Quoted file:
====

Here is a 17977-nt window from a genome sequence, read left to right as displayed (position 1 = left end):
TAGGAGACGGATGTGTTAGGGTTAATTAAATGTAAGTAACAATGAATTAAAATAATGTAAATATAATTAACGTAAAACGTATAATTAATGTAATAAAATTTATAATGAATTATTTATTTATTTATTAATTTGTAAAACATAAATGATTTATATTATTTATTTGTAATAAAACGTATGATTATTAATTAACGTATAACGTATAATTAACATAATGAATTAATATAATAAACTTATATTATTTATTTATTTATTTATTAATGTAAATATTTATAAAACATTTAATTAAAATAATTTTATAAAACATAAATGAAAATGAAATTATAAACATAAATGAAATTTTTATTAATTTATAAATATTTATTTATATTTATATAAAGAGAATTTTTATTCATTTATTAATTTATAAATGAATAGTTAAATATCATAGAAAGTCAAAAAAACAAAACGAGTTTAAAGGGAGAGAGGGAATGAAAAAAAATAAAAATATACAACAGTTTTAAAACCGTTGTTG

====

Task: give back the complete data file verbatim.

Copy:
Here is a 17977-nt window from a genome sequence, read left to right as displayed (position 1 = left end):
TAGGAGACGGATGTGTTAGGGTTAATTAAATGTAAGTAACAATGAATTAAAATAATGTAAATATAATTAACGTAAAACGTATAATTAATGTAATAAAATTTATAATGAATTATTTATTTATTTATTAATTTGTAAAACATAAATGATTTATATTATTTATTTGTAATAAAACGTATGATTATTAATTAACGTATAACGTATAATTAACATAATGAATTAATATAATAAACTTATATTATTTATTTATTTATTTATTAATGTAAATATTTATAAAACATTTAATTAAAATAATTTTATAAAACATAAATGAAAATGAAATTATAAACATAAATGAAATTTTTATTAATTTATAAATATTTATTTATATTTATATAAAGAGAATTTTTATTCATTTATTAATTTATAAATGAATAGTTAAATATCATAGAAAGTCAAAAAAACAAAACGAGTTTAAAGGGAGAGAGGGAATGAAAAAAAATAAAAATATACAACAGTTTTAAAACCGTTGTTG